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    Me or my parents – Ki Tissa

    The Torah readings at this time of year are preoccupied with sin. Their concern is whether I should be punished for my own sins or whether my parents’ sins should have an effect on me.

    You can make a good case for either opinion. If it is I who do wrong, why should my parents be considered guilty? On the other hand, if they are the ones who committed a sin, why should I have to pay for it?

    Does Judaism believe in individual responsibility – or does it wrap me up with my parents and say the guilt is combined?

    The teaching of Judaism seems to waver between the two views. Often it happens in religion that two opposing doctrines have to live with one another: an example is the principle of free will, concerning which Rabbi Akiva says, “All is foreseen, yet freedom is given”.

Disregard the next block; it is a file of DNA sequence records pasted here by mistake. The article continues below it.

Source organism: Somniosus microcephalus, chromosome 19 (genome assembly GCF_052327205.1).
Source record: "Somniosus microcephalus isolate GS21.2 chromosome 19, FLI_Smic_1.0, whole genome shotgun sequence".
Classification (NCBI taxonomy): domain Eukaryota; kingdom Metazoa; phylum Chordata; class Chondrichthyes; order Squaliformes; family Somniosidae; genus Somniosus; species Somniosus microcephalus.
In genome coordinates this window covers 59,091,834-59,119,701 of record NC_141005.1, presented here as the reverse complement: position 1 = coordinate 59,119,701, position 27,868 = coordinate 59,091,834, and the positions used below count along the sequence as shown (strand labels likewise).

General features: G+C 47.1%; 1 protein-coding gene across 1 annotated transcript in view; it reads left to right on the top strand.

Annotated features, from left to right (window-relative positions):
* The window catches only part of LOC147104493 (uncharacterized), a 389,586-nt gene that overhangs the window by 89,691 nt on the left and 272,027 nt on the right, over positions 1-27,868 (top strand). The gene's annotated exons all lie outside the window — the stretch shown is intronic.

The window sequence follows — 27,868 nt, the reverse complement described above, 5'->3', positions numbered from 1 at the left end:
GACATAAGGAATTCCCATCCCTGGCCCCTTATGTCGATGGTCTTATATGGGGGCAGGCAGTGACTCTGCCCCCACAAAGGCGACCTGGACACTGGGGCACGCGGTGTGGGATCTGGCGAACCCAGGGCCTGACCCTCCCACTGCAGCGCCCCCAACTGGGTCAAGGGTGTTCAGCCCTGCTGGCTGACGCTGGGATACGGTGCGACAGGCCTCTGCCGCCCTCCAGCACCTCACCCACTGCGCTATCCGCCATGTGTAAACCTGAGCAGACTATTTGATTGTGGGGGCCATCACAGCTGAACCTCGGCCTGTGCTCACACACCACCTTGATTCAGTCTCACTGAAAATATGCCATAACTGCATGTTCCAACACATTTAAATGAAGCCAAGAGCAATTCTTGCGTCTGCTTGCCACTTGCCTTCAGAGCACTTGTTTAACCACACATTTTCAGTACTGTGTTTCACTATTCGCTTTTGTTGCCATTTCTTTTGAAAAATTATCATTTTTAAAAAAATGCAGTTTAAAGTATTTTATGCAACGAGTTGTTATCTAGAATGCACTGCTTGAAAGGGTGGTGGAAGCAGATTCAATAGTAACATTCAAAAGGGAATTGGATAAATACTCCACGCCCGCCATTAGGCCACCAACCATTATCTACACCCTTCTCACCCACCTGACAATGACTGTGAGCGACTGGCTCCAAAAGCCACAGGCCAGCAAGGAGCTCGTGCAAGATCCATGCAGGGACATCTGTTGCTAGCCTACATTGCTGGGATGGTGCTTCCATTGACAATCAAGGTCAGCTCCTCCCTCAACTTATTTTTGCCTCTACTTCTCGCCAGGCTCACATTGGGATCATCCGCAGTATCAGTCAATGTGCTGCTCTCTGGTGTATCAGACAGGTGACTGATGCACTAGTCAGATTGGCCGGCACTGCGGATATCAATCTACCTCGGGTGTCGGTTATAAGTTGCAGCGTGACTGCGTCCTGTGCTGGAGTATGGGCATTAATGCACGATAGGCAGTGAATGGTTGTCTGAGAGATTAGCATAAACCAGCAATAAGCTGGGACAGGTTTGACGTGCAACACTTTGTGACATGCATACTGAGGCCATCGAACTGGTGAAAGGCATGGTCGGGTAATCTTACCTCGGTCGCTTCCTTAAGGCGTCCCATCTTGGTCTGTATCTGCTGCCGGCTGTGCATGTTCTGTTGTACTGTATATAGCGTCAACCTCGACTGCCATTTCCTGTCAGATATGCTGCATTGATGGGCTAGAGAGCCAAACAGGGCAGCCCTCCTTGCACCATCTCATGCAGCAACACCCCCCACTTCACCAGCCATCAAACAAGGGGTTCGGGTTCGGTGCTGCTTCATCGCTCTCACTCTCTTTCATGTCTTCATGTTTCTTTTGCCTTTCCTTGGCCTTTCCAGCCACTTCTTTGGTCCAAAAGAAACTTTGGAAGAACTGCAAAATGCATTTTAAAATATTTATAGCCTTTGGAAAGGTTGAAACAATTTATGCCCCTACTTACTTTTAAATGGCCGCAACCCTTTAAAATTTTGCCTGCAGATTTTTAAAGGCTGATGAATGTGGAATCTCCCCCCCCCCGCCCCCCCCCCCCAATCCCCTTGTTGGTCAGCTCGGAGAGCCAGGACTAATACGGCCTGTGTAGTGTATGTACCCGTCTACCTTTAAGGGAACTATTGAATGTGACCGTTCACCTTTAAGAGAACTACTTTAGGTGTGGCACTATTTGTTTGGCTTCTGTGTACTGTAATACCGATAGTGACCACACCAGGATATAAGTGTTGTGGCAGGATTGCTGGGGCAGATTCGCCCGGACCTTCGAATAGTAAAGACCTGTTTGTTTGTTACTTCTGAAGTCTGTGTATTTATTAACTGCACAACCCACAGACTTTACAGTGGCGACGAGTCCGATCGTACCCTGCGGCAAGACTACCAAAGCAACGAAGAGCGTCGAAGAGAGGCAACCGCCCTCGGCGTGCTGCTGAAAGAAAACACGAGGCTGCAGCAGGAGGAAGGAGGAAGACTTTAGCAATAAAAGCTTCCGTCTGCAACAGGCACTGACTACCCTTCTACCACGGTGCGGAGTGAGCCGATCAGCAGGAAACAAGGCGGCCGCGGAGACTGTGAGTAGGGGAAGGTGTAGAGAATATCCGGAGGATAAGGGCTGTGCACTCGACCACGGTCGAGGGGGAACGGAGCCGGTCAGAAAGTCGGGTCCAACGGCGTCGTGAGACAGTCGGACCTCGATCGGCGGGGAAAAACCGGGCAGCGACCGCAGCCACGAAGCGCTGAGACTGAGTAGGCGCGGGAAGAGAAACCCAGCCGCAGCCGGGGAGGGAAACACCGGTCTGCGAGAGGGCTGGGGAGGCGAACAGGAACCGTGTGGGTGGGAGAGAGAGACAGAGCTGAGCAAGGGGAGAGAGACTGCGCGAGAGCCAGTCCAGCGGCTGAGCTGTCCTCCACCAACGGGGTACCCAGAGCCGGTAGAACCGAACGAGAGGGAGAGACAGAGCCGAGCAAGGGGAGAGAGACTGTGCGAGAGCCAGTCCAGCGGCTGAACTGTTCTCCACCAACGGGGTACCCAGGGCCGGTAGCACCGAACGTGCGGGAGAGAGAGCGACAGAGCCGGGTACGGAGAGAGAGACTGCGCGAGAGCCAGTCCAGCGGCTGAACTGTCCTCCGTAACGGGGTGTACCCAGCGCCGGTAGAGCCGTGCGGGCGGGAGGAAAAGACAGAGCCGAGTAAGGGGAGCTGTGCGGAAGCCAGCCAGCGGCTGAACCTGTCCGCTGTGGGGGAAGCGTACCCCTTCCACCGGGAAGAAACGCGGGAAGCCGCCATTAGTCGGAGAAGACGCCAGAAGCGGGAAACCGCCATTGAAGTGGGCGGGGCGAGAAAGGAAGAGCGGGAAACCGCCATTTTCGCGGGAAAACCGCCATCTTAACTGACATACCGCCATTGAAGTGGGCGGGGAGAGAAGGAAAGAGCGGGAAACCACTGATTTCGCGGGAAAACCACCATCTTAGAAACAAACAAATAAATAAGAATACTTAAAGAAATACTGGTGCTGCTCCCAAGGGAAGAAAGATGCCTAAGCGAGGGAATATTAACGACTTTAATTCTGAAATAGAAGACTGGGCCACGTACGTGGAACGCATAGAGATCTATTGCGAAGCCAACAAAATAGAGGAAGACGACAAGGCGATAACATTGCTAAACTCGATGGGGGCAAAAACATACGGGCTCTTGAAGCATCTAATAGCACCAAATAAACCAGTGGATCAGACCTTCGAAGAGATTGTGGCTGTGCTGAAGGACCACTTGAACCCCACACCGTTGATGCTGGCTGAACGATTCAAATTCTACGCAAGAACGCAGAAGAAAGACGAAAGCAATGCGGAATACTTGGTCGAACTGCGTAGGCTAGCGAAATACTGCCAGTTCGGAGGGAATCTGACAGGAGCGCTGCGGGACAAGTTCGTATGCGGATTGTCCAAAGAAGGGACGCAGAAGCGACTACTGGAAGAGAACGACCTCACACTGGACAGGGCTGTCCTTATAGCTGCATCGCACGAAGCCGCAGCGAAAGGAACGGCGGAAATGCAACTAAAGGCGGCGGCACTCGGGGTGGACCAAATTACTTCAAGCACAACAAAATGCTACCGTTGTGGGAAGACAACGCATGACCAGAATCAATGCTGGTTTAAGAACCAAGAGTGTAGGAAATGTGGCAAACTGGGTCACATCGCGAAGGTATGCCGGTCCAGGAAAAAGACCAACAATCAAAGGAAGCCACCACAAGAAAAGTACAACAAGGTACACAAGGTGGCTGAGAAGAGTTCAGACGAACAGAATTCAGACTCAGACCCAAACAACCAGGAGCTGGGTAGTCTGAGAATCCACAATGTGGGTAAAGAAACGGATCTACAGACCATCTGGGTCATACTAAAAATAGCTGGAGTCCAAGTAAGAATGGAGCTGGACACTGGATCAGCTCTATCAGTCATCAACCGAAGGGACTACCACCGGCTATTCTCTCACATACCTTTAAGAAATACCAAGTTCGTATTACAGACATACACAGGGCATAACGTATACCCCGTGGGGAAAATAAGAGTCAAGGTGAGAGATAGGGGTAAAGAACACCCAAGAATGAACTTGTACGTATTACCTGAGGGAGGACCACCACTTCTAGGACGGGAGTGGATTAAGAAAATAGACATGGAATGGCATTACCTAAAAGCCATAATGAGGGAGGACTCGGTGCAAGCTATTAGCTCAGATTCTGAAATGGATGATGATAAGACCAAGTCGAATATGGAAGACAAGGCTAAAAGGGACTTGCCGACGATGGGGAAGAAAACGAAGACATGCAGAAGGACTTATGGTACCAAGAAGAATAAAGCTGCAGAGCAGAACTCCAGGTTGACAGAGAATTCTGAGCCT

The truth in relation to sin is that if my parents do wrong, I cannot escape the effects… but I have the capacity to outweigh what my parents have done if I determine to improve on them, and they are able to outweigh what I do if they give me a good example.

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